I was just listening to Julia Cameron's Reflections on the Artist's Way. (I'm working on updating the week on creativity in a life coaching course for my day job.) She said, "Discipline is a word that we use to beat ourselves up.... It's fun to do something creative. Once you get used to doing it, it doesn't take discipline."
I beat myself up about my lack of discipline as recently as June 2017. I remember thinking that I should take some work with me to Jamaica to prove to myself that I have the discipline to be an entrepreneur. That sounds ridiculous to my ears now. I'm not exaggerating, though, those were my exact thoughts.
In yoga, the concept of discipline, is called tapas. And in my study of yoga, I have really grappled with the meaning of tapas, probably because discipline is such a loaded word for me. The literal translation of tapas is "to burn". It is described as austerities, self-discipline, and purification. The hermetic yogis are put on a pedestal of fasting, celibate, self-denial. It seems completely unattainable, and to be honest, undesirable. I do not cling to enough guilt to be a self-flagellator.
Which brings me to another point raised by Julia Cameron: artists do not start off doing amazing work. She said that even George Lucas's student films were not brilliant. The creative journey is one of small steps; we do not jump from novice to academy award or hermetic yogi in one leap. In fact, the desire that we do so is one of the causes of suffering.
So, if the journey of self-discipline does not start at renunciation, starving, and self-flagellation, then where does it start? Tapas is that feeling of being uncomfortable and breathing through the discomfort. It's standing up in front of the class and speaking even though butterflies are setting up a mosh pit in your belly. Every time I follow through with something instead of talking myself out of it, I'm practicing tapas. So, ironically, being on vacation and enjoying my trip to Jamaica could be considered discipline. I breathed through the gamut of shoulds and let them go so I could relax and just be.
"Once you get used to it, it doesn't take discipline." That edge is always moving. As one behavior becomes a pleasurable habit, we try something new, continually growing and stretching ourselves. That is tapas; that is discipline.
When we add svadhyaya, or self-study, to the tapas, we get curious. Right now, in my yoga practice, I'm curious about my fear of chaturanga dandasana, the lowering part of a push-up. So far I've discovered that my imagination of plank is much too literal. That line is not really as straight as a board, which explains why I never know what yoga teachers are talking about when they say chin, chest, and then belly. Boards do not move that way. I don't even think bamboo moves that way. I had been assuming I was too weak or too out of shape or maybe I had fallen from a really low height as a child and landed on my chin.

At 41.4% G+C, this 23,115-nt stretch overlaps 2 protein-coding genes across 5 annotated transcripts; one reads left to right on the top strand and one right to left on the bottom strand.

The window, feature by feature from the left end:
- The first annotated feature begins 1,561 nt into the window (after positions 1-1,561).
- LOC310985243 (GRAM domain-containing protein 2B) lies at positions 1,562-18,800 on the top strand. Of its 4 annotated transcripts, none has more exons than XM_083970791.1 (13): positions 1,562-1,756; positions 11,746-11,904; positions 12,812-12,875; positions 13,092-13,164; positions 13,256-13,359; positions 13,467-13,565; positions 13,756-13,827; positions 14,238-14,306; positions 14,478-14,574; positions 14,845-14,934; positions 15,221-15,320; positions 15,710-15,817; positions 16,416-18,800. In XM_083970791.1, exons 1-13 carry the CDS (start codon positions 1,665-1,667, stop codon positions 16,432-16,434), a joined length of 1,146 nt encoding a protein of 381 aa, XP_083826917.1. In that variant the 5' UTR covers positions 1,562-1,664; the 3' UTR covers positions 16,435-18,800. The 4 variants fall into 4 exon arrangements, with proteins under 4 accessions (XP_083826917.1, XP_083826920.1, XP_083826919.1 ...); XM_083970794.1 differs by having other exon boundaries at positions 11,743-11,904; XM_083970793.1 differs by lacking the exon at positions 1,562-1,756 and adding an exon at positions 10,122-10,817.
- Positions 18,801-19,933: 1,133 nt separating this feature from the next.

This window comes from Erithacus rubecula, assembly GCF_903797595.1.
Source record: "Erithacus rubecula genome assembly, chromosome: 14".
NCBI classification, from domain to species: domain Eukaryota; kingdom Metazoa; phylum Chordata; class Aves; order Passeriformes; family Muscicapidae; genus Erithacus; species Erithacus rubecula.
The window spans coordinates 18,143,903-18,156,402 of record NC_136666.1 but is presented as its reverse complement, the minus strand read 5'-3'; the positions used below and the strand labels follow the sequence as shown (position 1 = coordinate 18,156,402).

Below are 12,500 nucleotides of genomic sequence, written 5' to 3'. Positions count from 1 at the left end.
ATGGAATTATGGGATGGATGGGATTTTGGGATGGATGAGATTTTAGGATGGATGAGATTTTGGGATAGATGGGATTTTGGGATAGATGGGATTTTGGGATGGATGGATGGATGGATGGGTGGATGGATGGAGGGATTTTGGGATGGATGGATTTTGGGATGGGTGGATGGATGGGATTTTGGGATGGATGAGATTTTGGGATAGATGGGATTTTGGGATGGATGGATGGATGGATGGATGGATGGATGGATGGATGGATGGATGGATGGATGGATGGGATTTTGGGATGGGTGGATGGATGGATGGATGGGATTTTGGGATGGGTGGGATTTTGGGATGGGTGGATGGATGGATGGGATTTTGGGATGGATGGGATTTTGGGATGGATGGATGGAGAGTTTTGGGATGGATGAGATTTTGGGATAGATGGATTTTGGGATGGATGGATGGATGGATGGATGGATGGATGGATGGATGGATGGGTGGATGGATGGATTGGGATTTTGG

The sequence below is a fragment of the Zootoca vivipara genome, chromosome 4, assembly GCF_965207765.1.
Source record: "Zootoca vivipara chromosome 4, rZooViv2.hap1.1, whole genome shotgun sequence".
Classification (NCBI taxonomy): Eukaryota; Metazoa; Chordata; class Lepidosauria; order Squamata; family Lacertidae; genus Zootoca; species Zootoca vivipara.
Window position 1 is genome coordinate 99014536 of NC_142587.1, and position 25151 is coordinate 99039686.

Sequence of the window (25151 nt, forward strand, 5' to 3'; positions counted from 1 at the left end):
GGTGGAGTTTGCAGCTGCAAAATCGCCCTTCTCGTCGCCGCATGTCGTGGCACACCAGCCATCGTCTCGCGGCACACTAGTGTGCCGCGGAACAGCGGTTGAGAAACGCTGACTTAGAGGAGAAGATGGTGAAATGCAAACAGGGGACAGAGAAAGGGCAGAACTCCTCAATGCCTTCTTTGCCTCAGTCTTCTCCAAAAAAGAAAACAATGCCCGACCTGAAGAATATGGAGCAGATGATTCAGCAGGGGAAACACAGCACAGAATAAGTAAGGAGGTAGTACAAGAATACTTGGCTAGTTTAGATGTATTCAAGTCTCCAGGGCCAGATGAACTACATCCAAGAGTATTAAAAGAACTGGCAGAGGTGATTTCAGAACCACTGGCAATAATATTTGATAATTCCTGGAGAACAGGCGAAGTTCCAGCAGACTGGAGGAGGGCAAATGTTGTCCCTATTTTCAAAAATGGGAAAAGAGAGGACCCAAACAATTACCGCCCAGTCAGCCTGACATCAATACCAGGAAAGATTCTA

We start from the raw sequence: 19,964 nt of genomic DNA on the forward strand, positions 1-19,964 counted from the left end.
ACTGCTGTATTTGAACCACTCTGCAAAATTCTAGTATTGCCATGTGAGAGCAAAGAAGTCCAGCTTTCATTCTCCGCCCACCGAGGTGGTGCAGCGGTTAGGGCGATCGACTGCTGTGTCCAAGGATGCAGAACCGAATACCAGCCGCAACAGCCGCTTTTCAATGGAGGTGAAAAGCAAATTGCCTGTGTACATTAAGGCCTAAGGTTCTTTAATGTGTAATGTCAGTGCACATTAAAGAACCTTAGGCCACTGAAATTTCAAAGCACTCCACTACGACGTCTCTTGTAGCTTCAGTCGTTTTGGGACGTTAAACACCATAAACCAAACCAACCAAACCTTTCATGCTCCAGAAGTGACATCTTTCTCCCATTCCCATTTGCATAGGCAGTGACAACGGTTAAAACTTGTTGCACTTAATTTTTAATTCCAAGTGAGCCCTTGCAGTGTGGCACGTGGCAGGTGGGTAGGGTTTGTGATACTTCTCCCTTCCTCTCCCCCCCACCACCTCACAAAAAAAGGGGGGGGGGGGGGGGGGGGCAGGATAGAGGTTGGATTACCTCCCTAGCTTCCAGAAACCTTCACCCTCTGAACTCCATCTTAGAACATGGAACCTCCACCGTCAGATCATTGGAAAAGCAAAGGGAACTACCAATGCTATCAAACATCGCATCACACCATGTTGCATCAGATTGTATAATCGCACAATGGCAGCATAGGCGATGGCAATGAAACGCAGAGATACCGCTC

After a while, though, that explanation ceased to satisfy me. I've been reading articles and watching youtube videos, showing the smaller steps leading to chaturanga. And I've been recording myself so I can see if my elbow is really at a 90 degree angle. What is happening in my body at that moment when I get scared and just flop to the ground?
In this practice of self-discipline and self-study there is an ebb and flow, a balance between effort and ease, as there is with any yoga asana. If we force the discipline, we become out of balance. If we force the practice, it does not turn to pleasure. Forced practice turns to resentment and shame. Don't expect to see a perfect chaturanga from me in the next blog. I will be cycling through from practice, to curiosity, to study, to reflection, and back to practice, with surrender and patience, for as long as it takes for me to enjoy chaturanga.
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After burning out from a long career as a middle school/high school reading/math/science teacher, I returned to school to study massage, hypnotherapy, mindfulness, aromatherapy, and yoga.